JEFFERSON CITY - Ahead of his State of the State address later this month, Gov. Bob Holden unveiled three legislative proposals aimed at improving Missouri's homeland security Thursday.
Holden is calling for tougher laws on price gouging and anthrax hoaxes as well as a new public health lab. The proposals are based on recommendations from the Missouri Security Panel.
"You've got to keep in mind that by our location, by the assets that we have as a state, that we are vulnerable like many other states in this nation and I want us to be fully prepared," Holden said.
In October Attorney General Jay Nixon cited 48 gas stations across the state that violated Missouri regulations on price gouging following the Sept. 11 attacks. Nixon said price gouging law needs to be clarified, and that he welcomes efforts to create new legislation that clearly defines a "substantial" increase in prices.
"I'd like to have a very strong tool here, not have to put legal duct tape on three or four different statutes to make sure we can find our way to the court house," Nixon said.
Holden's proposal would fine those guilty of price gouging three times the amount consumers were charged for every inflated gas purchase.
The state's public health lab, responsible for testing materials to identify possible bioterrorism attacks, is small and has inadequate equipment, Holden said. Legislators had set aside $25 million in tobacco settlement funds to build a new lab, but in November Holden witheld that money citing budget shortfalls.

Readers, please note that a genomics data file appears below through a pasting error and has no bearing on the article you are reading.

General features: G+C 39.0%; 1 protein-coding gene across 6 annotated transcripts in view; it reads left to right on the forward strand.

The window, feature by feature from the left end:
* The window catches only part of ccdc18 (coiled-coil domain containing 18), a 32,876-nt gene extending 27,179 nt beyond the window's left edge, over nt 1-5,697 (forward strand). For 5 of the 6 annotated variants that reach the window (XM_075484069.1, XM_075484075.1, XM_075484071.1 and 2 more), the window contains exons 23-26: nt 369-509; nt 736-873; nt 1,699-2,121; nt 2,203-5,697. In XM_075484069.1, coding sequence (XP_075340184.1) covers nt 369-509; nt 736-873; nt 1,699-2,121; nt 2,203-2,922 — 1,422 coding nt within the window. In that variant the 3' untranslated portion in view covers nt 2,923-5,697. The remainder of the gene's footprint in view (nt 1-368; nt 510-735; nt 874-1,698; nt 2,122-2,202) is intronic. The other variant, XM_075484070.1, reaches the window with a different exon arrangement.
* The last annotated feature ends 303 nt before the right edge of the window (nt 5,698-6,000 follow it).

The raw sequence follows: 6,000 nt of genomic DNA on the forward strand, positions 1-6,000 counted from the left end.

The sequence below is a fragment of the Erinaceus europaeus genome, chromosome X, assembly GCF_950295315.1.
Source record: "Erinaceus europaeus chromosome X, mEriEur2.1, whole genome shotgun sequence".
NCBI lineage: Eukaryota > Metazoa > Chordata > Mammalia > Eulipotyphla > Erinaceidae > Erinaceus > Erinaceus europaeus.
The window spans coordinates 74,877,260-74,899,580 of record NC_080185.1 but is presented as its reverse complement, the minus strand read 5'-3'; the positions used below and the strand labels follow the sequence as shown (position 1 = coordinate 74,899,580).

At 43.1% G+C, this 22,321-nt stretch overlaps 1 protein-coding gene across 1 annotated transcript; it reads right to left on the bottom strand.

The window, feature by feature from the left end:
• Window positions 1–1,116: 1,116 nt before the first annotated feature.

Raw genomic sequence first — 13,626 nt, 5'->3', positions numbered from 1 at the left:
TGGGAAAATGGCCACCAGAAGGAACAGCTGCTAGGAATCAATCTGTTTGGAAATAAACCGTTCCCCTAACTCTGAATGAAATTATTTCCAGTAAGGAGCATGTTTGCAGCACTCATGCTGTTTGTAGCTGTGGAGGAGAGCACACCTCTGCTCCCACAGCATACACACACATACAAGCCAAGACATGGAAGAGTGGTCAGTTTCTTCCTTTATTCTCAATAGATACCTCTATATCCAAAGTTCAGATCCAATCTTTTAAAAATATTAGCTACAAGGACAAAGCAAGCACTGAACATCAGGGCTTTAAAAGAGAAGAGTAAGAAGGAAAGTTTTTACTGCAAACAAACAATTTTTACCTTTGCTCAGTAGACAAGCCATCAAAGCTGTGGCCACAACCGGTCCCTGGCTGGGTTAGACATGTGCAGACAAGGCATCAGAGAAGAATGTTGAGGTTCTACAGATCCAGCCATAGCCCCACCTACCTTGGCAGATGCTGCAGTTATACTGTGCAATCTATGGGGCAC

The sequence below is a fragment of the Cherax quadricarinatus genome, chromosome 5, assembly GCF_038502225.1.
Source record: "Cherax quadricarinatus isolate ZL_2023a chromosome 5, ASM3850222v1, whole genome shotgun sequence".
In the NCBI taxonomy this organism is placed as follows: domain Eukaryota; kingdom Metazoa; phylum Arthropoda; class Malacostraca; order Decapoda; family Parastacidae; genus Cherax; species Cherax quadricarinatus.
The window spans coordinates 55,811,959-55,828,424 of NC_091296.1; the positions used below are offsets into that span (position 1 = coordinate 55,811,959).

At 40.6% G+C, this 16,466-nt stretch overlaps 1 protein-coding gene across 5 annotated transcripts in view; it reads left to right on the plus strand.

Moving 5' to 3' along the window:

Since Sept. 11 the lab has investigated over 135 incidents of suspected anthrax exposure, said Health and Senior Services director Maureen Dempsey, though the volume has "substantially dropped off." Each threat is considered serious and requires a full-scale investigation, Dempsey said.
"The fact that they turned out to be hoaxes is irrelevant from the standpoint of response and impact on the public's comfort level, if you will, about the safety of their communities and their homes," she said.
Planning and design of the new facility are currently underway with construction scheduled to begin sometime in 2003, Dempsey said. Final costs will become clear as that process goes on, she said.
"Our current lab is 20 years out of date," Dempsey said. "A lot has changed in technology since that time and as we get into the actual design I think we can put a very tight dollar figure on the actual overall cost."
Deterring would-be pranksters is the aim of Holden's proposal to include unreported hoaxes among those that can be charged with a felony. Current law allows authorities to press felony charges only when a report of the hoax has been filed.
With long-term proposals yet to be announced, the cost of homeland security measures remains uncertain. Holden said approximately $874,000 has already been spent in this budget cycle on homeland security. Special adviser for homeland security Timothy Daniel told the Senate Appropriations committee Thursday that he believed an expenditure of about $3 million would be sufficient for fiscal year 2003.
"I think we've made a strong case for the expenditures that need to be made in 2003, they will accomplish specific needs," Daniel said.
Holden said he hopes the bipartisan support of homeland security so far will carry over to other issue areas as legislators settle in for a session likely to include some budgetary battles.
"For us to continue to manage this financial situation we have, we have to work together," he said.